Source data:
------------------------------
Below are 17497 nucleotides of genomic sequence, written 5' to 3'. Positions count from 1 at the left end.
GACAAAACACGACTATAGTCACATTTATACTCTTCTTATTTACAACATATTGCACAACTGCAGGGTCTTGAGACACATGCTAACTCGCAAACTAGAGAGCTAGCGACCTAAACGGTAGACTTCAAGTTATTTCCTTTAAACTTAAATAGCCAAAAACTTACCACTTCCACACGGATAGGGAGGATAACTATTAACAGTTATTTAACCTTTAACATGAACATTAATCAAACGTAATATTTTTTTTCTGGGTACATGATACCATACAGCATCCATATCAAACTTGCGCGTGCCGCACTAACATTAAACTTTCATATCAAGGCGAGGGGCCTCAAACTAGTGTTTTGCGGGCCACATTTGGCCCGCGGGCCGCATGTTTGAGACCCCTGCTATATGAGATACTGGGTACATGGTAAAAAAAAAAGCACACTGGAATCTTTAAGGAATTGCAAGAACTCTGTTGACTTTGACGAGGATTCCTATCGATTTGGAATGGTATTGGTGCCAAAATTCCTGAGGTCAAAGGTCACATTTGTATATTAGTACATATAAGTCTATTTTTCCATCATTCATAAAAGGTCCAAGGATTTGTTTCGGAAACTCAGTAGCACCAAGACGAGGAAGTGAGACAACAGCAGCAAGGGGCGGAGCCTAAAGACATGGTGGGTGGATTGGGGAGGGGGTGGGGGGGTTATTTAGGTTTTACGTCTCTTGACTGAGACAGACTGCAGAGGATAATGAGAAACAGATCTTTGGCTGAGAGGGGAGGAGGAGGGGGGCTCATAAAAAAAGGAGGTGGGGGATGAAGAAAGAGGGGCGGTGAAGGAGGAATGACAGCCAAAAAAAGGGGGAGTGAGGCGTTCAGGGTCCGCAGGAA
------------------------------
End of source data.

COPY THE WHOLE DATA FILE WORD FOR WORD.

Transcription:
Below are 17497 nucleotides of genomic sequence, written 5' to 3'. Positions count from 1 at the left end.
GACAAAACACGACTATAGTCACATTTATACTCTTCTTATTTACAACATATTGCACAACTGCAGGGTCTTGAGACACATGCTAACTCGCAAACTAGAGAGCTAGCGACCTAAACGGTAGACTTCAAGTTATTTCCTTTAAACTTAAATAGCCAAAAACTTACCACTTCCACACGGATAGGGAGGATAACTATTAACAGTTATTTAACCTTTAACATGAACATTAATCAAACGTAATATTTTTTTTCTGGGTACATGATACCATACAGCATCCATATCAAACTTGCGCGTGCCGCACTAACATTAAACTTTCATATCAAGGCGAGGGGCCTCAAACTAGTGTTTTGCGGGCCACATTTGGCCCGCGGGCCGCATGTTTGAGACCCCTGCTATATGAGATACTGGGTACATGGTAAAAAAAAAAGCACACTGGAATCTTTAAGGAATTGCAAGAACTCTGTTGACTTTGACGAGGATTCCTATCGATTTGGAATGGTATTGGTGCCAAAATTCCTGAGGTCAAAGGTCACATTTGTATATTAGTACATATAAGTCTATTTTTCCATCATTCATAAAAGGTCCAAGGATTTGTTTCGGAAACTCAGTAGCACCAAGACGAGGAAGTGAGACAACAGCAGCAAGGGGCGGAGCCTAAAGACATGGTGGGTGGATTGGGGAGGGGGTGGGGGGGTTATTTAGGTTTTACGTCTCTTGACTGAGACAGACTGCAGAGGATAATGAGAAACAGATCTTTGGCTGAGAGGGGAGGAGGAGGGGGGCTCATAAAAAAAGGAGGTGGGGGATGAAGAAAGAGGGGCGGTGAAGGAGGAATGACAGCCAAAAAAAGGGGGAGTGAGGCGTTCAGGGTCCGCAGGAA